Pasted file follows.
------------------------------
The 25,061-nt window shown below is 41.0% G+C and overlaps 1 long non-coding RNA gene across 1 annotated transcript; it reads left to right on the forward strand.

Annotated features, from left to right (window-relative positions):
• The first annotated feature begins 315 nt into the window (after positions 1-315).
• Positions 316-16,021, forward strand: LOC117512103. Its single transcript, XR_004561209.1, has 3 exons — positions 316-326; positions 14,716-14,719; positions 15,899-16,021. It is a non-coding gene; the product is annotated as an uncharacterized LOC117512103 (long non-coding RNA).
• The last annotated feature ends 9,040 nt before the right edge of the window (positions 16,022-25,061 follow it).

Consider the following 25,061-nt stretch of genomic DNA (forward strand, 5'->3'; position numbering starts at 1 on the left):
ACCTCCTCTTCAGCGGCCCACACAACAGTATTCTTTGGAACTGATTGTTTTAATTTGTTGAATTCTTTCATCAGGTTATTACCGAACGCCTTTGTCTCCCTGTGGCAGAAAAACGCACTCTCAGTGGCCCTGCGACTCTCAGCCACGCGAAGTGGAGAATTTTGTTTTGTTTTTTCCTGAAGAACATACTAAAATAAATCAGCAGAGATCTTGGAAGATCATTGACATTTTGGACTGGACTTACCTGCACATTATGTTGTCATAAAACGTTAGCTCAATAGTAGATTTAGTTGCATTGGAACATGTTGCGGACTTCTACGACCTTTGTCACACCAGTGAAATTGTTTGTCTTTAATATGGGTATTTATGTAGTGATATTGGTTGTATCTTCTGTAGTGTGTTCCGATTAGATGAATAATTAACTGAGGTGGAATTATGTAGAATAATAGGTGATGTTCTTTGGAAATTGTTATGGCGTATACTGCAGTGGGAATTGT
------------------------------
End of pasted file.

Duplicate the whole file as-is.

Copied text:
The 25,061-nt window shown below is 41.0% G+C and overlaps 1 long non-coding RNA gene across 1 annotated transcript; it reads left to right on the forward strand.

Annotated features, from left to right (window-relative positions):
• The first annotated feature begins 315 nt into the window (after positions 1-315).
• Positions 316-16,021, forward strand: LOC117512103. Its single transcript, XR_004561209.1, has 3 exons — positions 316-326; positions 14,716-14,719; positions 15,899-16,021. It is a non-coding gene; the product is annotated as an uncharacterized LOC117512103 (long non-coding RNA).
• The last annotated feature ends 9,040 nt before the right edge of the window (positions 16,022-25,061 follow it).

Consider the following 25,061-nt stretch of genomic DNA (forward strand, 5'->3'; position numbering starts at 1 on the left):
ACCTCCTCTTCAGCGGCCCACACAACAGTATTCTTTGGAACTGATTGTTTTAATTTGTTGAATTCTTTCATCAGGTTATTACCGAACGCCTTTGTCTCCCTGTGGCAGAAAAACGCACTCTCAGTGGCCCTGCGACTCTCAGCCACGCGAAGTGGAGAATTTTGTTTTGTTTTTTCCTGAAGAACATACTAAAATAAATCAGCAGAGATCTTGGAAGATCATTGACATTTTGGACTGGACTTACCTGCACATTATGTTGTCATAAAACGTTAGCTCAATAGTAGATTTAGTTGCATTGGAACATGTTGCGGACTTCTACGACCTTTGTCACACCAGTGAAATTGTTTGTCTTTAATATGGGTATTTATGTAGTGATATTGGTTGTATCTTCTGTAGTGTGTTCCGATTAGATGAATAATTAACTGAGGTGGAATTATGTAGAATAATAGGTGATGTTCTTTGGAAATTGTTATGGCGTATACTGCAGTGGGAATTGT